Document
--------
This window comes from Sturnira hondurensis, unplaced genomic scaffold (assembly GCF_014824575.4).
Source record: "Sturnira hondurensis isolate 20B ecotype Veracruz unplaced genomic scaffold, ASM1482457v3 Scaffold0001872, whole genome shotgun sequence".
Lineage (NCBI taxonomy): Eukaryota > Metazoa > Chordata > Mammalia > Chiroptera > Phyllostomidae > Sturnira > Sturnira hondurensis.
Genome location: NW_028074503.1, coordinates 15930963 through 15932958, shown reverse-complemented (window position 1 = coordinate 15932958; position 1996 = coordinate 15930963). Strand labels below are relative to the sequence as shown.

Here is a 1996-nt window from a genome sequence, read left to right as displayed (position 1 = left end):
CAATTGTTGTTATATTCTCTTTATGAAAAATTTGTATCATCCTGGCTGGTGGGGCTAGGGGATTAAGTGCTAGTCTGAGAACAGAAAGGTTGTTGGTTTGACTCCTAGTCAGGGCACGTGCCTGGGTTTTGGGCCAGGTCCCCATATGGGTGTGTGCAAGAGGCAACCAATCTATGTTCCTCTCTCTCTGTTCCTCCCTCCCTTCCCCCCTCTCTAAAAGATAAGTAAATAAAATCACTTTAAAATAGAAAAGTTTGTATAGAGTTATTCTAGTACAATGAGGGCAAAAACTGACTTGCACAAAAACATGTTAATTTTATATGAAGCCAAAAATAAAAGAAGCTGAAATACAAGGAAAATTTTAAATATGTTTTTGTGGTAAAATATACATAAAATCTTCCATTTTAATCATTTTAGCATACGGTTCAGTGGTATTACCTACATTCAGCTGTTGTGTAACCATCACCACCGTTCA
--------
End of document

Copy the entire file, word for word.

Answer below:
This window comes from Sturnira hondurensis, unplaced genomic scaffold (assembly GCF_014824575.4).
Source record: "Sturnira hondurensis isolate 20B ecotype Veracruz unplaced genomic scaffold, ASM1482457v3 Scaffold0001872, whole genome shotgun sequence".
Lineage (NCBI taxonomy): Eukaryota > Metazoa > Chordata > Mammalia > Chiroptera > Phyllostomidae > Sturnira > Sturnira hondurensis.
Genome location: NW_028074503.1, coordinates 15930963 through 15932958, shown reverse-complemented (window position 1 = coordinate 15932958; position 1996 = coordinate 15930963). Strand labels below are relative to the sequence as shown.

Here is a 1996-nt window from a genome sequence, read left to right as displayed (position 1 = left end):
CAATTGTTGTTATATTCTCTTTATGAAAAATTTGTATCATCCTGGCTGGTGGGGCTAGGGGATTAAGTGCTAGTCTGAGAACAGAAAGGTTGTTGGTTTGACTCCTAGTCAGGGCACGTGCCTGGGTTTTGGGCCAGGTCCCCATATGGGTGTGTGCAAGAGGCAACCAATCTATGTTCCTCTCTCTCTGTTCCTCCCTCCCTTCCCCCCTCTCTAAAAGATAAGTAAATAAAATCACTTTAAAATAGAAAAGTTTGTATAGAGTTATTCTAGTACAATGAGGGCAAAAACTGACTTGCACAAAAACATGTTAATTTTATATGAAGCCAAAAATAAAAGAAGCTGAAATACAAGGAAAATTTTAAATATGTTTTTGTGGTAAAATATACATAAAATCTTCCATTTTAATCATTTTAGCATACGGTTCAGTGGTATTACCTACATTCAGCTGTTGTGTAACCATCACCACCGTTCA